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An exterior of the state capitol building in Sacramento, California.
Last Friday, September 9th, was the last day of the legislative year and the last chance for California’s congress to send legislation to the governor’s desk. The democratic controlled congress pushed through a number of controversial bills, angering their republican counterparts. In the 11th hour lawmaking flurry, some bills were gutted and amended, other’s brought back from the dead and some were written late in the day and came before both houses after midnight. That’s the case with one of the most polarizing of the last minute bills, a measure that would push all ballot initiatives from the June ballot to the November general election. The bill’s author, democratic Senator Loni Hancock of Berkley, says it gives more of the electorate a chance to vote on important measures. Republicans, however, see it as a cynical power grab. Another bill that will soon cross Governor Brown’s desk is one that would ban alcohol sales in self-checkout lines. The goal is to control youth access to alcohol and the bill was supported by Mothers Against Drunk Driving and several law enforcement groups. Critics contend it’s nothing more than a nod to powerful grocery unions. Governor Brown hasn’t given any hints about how he’s leaning on that one or on another bill that gives online retailer Amazon another year before it’s forced to collect California sales tax. That measure is being called a “classic compromise” by lawmakers, but it would deprive California coffers of about $200 million dollars in revenue. So, what will actually receive the governor’s signature? Did democrats overstep in trying to curtail the initiative process? And how will California’s bottom line be affected by last week’s legislative whirlwind?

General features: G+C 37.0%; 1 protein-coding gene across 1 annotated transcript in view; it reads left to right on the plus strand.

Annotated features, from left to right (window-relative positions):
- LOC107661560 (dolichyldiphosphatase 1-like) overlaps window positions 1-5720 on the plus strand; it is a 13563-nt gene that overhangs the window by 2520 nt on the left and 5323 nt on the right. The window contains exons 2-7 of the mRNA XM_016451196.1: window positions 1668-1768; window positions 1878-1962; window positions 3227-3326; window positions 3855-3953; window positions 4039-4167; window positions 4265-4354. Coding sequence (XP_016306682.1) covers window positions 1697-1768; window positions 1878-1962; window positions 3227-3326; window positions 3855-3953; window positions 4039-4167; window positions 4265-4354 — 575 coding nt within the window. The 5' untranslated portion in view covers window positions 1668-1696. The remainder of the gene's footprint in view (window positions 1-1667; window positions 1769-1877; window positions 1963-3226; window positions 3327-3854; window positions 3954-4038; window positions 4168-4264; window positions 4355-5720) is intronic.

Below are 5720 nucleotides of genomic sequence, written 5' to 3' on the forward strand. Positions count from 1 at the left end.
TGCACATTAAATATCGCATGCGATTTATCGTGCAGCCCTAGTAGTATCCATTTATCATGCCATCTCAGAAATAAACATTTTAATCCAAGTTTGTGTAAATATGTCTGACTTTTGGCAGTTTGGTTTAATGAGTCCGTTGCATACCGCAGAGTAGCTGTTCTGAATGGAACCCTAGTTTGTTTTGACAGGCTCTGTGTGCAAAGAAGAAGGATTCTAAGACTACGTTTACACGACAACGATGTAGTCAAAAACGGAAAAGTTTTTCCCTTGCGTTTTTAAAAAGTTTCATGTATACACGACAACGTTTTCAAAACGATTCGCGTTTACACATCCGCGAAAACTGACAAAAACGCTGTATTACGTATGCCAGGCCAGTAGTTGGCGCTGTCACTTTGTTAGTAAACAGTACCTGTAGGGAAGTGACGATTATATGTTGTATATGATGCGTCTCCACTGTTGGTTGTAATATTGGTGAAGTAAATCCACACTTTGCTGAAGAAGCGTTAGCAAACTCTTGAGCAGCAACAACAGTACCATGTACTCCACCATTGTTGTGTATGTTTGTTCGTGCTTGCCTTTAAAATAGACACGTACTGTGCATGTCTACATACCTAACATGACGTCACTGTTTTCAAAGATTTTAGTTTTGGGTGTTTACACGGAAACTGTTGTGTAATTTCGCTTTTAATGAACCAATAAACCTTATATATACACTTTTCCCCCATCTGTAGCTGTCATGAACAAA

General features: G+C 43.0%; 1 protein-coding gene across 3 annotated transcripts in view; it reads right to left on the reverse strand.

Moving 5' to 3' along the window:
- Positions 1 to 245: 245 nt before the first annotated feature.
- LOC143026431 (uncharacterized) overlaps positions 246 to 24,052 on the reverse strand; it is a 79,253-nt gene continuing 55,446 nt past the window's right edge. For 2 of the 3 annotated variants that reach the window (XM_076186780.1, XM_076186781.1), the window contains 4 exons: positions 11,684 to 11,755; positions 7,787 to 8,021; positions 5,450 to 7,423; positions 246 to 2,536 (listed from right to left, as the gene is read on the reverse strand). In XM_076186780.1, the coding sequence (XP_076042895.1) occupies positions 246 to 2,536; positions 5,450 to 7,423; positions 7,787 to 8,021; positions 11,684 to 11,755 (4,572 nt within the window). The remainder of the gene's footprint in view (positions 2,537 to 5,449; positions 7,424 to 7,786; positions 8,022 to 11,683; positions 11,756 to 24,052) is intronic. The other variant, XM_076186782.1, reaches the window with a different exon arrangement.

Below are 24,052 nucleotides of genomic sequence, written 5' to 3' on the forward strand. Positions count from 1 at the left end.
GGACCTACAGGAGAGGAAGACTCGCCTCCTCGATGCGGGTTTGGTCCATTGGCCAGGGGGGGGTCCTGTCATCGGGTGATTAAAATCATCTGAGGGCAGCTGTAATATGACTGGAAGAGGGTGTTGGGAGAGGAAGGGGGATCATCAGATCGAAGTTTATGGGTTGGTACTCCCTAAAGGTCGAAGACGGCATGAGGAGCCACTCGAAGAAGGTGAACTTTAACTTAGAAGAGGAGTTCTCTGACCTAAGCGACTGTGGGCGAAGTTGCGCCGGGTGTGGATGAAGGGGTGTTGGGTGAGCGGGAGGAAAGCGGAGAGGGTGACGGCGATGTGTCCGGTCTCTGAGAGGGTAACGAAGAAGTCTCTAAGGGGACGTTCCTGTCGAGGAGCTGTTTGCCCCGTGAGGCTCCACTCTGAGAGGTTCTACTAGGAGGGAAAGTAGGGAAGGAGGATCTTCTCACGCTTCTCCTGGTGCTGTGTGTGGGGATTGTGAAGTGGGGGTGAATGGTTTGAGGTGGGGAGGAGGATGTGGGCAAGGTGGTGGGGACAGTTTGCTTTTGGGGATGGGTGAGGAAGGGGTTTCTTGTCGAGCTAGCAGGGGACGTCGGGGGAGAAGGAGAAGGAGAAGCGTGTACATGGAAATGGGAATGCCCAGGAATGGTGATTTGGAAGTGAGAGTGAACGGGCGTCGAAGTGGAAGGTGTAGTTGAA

John Myers, Sacramento bureau chief for KQED's California Report